American Fascism ?
suarsos at alphalink.com.au
Mon May 26 18:49:30 MDT 2003
Charles, some responses:
>>An important part of fascism's essential features is aggressive,
warmaking. The U.S. today fully qualifies in this regard as fascist.<<
Wouldn't this apply equally to the British empire and to Napoleon? How
about Bismarck. All fascist? The term loses most of its meaning if we're
>>the Patriot Act I , and rumored Act II, state legislators in one state
discussing treating anti-war protests as
punishable by life in prison<<
This is very serious, but is it really that different to what has happened
at a number of other points in American history? I'm thinking of the Palmer
raids and McCarthyism. All fascist?
>>I would add that white supremacist institutions are not exactly in
contradiction to some USAmerican form of fascism... White supremacy has
served bourgeois hegemony well until now, but things change.<<
So true. White supremacy is compatible with various forms of capitalist
rule, including liberal democracy. Thomas Jefferson owned slaves, after
>>There is no premature anti-fascism.
I think there is, and I'll give you an example.
In 1993 our local Nazis announced they would march through Brunswick, an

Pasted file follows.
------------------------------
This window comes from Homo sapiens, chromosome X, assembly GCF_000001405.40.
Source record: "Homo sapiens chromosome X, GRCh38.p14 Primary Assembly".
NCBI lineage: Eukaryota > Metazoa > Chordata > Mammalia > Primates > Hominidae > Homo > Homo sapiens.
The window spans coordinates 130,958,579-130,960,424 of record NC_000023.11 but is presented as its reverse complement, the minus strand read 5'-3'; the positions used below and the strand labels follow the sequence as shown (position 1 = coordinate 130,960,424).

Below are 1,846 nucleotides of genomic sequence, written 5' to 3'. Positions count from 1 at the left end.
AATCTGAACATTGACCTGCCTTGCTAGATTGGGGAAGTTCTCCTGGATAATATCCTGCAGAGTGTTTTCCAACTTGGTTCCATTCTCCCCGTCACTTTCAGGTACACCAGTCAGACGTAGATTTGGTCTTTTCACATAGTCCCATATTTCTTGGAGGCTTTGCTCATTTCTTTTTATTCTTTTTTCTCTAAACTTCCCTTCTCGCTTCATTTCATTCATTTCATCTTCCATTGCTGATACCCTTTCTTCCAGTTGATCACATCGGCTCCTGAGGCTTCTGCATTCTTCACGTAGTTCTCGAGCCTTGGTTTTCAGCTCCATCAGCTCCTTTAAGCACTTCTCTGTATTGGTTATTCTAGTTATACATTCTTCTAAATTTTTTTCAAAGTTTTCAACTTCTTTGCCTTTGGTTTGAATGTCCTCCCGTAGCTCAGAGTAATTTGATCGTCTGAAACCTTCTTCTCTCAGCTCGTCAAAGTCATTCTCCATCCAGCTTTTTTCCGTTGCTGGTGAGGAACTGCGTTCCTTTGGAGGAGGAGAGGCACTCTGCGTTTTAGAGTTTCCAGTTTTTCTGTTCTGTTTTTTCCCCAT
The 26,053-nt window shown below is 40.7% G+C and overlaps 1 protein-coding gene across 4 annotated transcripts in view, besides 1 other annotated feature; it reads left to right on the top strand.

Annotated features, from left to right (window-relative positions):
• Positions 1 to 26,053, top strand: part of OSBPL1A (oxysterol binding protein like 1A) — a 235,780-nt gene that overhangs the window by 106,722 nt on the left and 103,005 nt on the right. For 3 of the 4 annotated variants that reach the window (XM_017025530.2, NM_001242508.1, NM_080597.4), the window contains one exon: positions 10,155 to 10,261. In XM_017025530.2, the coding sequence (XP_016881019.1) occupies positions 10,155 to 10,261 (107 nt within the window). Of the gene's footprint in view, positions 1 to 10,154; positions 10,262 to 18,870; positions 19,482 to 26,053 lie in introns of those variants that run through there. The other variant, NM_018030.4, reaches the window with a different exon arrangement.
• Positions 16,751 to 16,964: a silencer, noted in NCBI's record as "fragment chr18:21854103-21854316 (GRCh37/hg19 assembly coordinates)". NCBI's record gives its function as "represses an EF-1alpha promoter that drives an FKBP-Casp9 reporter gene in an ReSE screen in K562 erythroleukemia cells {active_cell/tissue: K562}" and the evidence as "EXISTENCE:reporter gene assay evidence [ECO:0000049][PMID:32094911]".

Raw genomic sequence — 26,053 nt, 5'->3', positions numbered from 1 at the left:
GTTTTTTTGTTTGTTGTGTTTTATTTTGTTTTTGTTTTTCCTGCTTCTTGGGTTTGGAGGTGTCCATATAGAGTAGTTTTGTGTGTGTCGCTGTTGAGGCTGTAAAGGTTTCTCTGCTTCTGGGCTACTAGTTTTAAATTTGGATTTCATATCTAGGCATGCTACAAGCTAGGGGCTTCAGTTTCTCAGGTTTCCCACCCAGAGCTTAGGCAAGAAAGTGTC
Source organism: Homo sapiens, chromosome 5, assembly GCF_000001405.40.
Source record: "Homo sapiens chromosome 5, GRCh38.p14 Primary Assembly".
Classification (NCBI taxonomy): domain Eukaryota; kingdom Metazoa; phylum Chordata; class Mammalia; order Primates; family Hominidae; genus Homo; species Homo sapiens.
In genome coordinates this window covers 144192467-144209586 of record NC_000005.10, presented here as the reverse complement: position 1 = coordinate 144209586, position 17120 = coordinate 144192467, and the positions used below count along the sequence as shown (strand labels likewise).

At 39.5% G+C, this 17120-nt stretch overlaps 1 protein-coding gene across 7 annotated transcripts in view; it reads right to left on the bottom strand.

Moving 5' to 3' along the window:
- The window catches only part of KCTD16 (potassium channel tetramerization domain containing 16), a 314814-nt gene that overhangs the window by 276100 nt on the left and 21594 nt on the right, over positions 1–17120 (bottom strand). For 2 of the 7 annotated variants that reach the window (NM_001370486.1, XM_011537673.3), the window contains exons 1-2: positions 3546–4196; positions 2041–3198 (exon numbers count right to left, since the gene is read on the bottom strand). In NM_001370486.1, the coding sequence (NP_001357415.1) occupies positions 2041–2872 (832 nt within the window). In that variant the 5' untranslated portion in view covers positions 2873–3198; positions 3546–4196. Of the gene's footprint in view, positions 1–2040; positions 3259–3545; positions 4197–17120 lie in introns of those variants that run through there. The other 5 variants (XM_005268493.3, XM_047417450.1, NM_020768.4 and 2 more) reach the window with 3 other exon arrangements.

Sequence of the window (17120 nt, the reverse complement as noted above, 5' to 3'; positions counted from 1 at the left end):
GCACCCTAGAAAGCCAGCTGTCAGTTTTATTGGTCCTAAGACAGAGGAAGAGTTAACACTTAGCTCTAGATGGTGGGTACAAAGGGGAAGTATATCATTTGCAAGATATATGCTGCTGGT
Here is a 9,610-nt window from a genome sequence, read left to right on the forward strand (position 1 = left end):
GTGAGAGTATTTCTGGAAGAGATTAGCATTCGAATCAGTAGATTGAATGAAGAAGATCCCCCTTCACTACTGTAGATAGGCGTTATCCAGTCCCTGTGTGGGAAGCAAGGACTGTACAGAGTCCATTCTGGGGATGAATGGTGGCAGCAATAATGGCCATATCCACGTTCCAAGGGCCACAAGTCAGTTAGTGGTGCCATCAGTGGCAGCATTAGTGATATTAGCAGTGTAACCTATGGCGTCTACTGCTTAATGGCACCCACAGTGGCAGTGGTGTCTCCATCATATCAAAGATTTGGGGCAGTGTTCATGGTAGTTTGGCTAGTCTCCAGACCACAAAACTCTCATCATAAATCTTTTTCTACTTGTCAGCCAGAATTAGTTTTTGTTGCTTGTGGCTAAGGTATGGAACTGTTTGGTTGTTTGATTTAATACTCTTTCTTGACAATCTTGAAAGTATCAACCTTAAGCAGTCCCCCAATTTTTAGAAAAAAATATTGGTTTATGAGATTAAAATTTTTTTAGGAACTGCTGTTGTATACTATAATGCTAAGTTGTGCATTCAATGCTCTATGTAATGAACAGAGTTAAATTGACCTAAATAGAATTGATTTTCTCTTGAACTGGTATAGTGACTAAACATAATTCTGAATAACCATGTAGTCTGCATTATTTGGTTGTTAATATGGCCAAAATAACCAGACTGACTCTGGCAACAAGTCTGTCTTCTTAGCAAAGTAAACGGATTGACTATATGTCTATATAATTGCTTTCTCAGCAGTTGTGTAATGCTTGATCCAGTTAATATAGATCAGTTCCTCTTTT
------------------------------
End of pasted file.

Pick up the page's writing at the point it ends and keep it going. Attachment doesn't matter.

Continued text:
ethnically diverse part of Melbourne. It also happens to be the main left
ghetto -- so it's a bit like the Mission District in San Francisco. Perhaps
the Nazis hadn't realised it was a left stronghold.
We mobilised maybe 800 people, mostly local residents, to chase them out of
the area. It was terrific.
But our left group had got a bit obsessed with anti-fascist campaigning. A
year or two later, when a couple of Nazis set up shop in a house in another
area, there was a campaign against them. It involved one modestly
successfull demo. So far so good.
But after that the campaign languished. We didn't have a support base among
the local citizens, and the Nazis were not doing anything over that
provided a basis for mobilising. They just lived there and issued a crank
leaflet once in a blue moon.
Meanwhile something else was happening. A racist named Pauline Hanson was
elected to parliament. Not a Nazi, but a racist populist. There were major
left campaigns against her which were excellent. Our group should have
thrown all its anti-racist energies into these campaigns: a) because they
were a big thing, and b) because it was within the Hanson movement that
more serious fascist elements could potentially have arisen. (The smarter
Nazis understood this and got involved).
Instead we divided our energies between the two issues, and put some of our
people through a demoralising and pointless campaign against a couple of
oddballs living in a house somewhere. Suggestions that we scrap it were met
with moralistic arguments.
Our anti-racism was timely. Specifically anti-fascist campaigning was
premature. That's why it's good that we debate what seem to be fine points
about what is fascism, because it helps us orient strategically.
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